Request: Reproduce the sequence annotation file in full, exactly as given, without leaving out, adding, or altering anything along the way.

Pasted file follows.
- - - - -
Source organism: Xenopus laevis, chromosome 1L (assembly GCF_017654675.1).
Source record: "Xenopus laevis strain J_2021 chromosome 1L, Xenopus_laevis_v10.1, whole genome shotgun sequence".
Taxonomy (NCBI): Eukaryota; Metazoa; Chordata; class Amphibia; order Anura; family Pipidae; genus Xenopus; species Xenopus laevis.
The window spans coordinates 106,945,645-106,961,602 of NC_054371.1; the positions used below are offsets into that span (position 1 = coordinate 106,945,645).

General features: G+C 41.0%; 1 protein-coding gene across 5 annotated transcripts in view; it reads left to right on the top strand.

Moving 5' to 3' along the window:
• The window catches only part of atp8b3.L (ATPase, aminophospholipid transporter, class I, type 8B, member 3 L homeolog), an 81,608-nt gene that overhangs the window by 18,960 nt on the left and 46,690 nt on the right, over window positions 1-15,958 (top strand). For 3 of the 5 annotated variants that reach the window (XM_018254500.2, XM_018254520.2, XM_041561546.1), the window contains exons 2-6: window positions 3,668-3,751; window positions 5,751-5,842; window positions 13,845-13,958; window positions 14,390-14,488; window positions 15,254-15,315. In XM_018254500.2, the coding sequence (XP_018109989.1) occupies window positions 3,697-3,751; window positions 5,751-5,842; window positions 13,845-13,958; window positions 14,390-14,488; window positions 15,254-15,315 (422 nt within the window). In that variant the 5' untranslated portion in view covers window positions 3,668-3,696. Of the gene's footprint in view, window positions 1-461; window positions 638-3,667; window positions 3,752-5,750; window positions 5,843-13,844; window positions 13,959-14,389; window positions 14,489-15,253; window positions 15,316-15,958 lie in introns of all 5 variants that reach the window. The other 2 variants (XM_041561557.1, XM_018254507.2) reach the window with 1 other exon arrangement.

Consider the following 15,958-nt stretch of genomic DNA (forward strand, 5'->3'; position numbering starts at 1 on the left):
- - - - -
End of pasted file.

Source organism: Xenopus laevis, chromosome 1L (assembly GCF_017654675.1).
Source record: "Xenopus laevis strain J_2021 chromosome 1L, Xenopus_laevis_v10.1, whole genome shotgun sequence".
Taxonomy (NCBI): Eukaryota; Metazoa; Chordata; class Amphibia; order Anura; family Pipidae; genus Xenopus; species Xenopus laevis.
The window spans coordinates 106,945,645-106,961,602 of NC_054371.1; the positions used below are offsets into that span (position 1 = coordinate 106,945,645).

General features: G+C 41.0%; 1 protein-coding gene across 5 annotated transcripts in view; it reads left to right on the top strand.

Moving 5' to 3' along the window:
• The window catches only part of atp8b3.L (ATPase, aminophospholipid transporter, class I, type 8B, member 3 L homeolog), an 81,608-nt gene that overhangs the window by 18,960 nt on the left and 46,690 nt on the right, over window positions 1-15,958 (top strand). For 3 of the 5 annotated variants that reach the window (XM_018254500.2, XM_018254520.2, XM_041561546.1), the window contains exons 2-6: window positions 3,668-3,751; window positions 5,751-5,842; window positions 13,845-13,958; window positions 14,390-14,488; window positions 15,254-15,315. In XM_018254500.2, the coding sequence (XP_018109989.1) occupies window positions 3,697-3,751; window positions 5,751-5,842; window positions 13,845-13,958; window positions 14,390-14,488; window positions 15,254-15,315 (422 nt within the window). In that variant the 5' untranslated portion in view covers window positions 3,668-3,696. Of the gene's footprint in view, window positions 1-461; window positions 638-3,667; window positions 3,752-5,750; window positions 5,843-13,844; window positions 13,959-14,389; window positions 14,489-15,253; window positions 15,316-15,958 lie in introns of all 5 variants that reach the window. The other 2 variants (XM_041561557.1, XM_018254507.2) reach the window with 1 other exon arrangement.

Consider the following 15,958-nt stretch of genomic DNA (forward strand, 5'->3'; position numbering starts at 1 on the left):